“Find a couple of people you enjoy working with and then figure out how to do it,” Sarah finally says. “The first time you stand in front of the blackboard after it’s been filled with people’s hopes and dreams, it’ll be one of the most beautiful things you’ve ever seen.”

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Inspired to create your own wall? Feel free to reach out to Sarah for more advice: sarah@mannesarchitects.com.

Do you know of other projects that are fun and potentially replicable? If you’d like us to consider posting it as part of this series, leave a comment below or email celeste [at] idealist [dot] org.

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Grad Fairs in Atlanta, Houston, New Orleans, Chapel Hill

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Friendly admissions professionals want to get to know you in person. (Staff photo/J. Smith)

It’s time for our final four graduate degree fairs of 2011:

All of these events are free and open to the public, so please feel free to spread the word! The better our turnout at these fairs, the more likely we’ll be able to bring these free events back to the South in future years.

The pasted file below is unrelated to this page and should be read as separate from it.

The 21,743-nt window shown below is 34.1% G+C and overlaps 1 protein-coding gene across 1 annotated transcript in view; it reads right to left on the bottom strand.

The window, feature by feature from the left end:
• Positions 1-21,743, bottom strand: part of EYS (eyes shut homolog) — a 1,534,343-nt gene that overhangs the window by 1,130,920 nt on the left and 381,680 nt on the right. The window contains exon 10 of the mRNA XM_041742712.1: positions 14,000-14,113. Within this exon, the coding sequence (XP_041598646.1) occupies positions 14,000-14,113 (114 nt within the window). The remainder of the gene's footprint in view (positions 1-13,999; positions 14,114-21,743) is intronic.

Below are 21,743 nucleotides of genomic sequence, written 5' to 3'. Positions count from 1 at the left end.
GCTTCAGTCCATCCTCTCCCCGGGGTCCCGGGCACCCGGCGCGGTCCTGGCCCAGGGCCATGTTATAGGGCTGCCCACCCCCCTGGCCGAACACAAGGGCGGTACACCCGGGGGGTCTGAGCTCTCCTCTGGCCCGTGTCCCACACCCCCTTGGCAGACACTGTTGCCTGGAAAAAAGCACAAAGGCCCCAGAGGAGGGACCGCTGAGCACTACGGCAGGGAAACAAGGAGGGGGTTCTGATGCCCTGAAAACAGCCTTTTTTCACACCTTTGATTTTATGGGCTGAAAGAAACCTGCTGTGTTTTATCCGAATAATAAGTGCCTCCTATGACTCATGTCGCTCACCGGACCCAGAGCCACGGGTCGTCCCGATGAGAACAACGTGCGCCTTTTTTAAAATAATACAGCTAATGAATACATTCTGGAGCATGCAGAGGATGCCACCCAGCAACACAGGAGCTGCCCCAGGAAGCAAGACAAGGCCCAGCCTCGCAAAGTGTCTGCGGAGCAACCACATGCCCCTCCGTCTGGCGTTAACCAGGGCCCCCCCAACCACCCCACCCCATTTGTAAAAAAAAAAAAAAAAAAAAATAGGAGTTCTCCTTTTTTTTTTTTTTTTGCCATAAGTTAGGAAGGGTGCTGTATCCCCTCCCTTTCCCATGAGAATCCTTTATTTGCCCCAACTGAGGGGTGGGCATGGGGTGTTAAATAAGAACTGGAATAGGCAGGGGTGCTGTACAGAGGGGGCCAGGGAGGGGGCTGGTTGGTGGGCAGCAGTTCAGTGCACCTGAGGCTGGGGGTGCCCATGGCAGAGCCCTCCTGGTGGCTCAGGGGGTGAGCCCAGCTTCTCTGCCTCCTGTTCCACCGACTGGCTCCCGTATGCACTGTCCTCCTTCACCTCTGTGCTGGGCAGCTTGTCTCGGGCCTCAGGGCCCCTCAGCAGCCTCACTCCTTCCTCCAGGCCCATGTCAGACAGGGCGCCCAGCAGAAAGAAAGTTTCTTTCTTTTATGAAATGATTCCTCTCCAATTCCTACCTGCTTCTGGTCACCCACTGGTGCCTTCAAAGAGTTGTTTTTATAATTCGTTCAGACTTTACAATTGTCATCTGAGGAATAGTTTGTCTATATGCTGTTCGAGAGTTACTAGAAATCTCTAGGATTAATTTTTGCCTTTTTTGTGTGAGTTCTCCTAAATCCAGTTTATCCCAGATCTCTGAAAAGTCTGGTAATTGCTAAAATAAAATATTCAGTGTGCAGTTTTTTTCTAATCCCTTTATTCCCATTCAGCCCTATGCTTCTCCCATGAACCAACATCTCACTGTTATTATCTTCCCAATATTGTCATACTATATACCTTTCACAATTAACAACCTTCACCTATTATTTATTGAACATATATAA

What happens at an Idealist Grad Fair? You get to meet admissions representatives from all sorts of programs that can help you further your social impact career – from education and social work to nonprofit administration and public policy to journalism and public interest law. Figure out how to make yourself a competitive candidate and clear up any questions about financial aid.

If you’re in one of these areas, we hope to see you this month!

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Idea File: Sticky solutions for a better community

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Image: http://candychang.com/i-wish-this-was/

It’s been more than five years since Hurricane Katrina hit New Orleans. While the city is still grappling with rebuilding efforts, its residents have proven nothing less than resilient. From floating homes to affordable health care for local musicians, NOLA has seen a recent resurgence of innovation and community.

With so much potential, the city has become a breeding ground for new ideas.I Wish This Was” is an art initiative that collects citizen’s thoughts for re-imagining the space around them. The project is the brainchild of Candy Chang — co-founder of the design studio Civic Center — and was born because her neighborhood still lacks a full-service grocery store.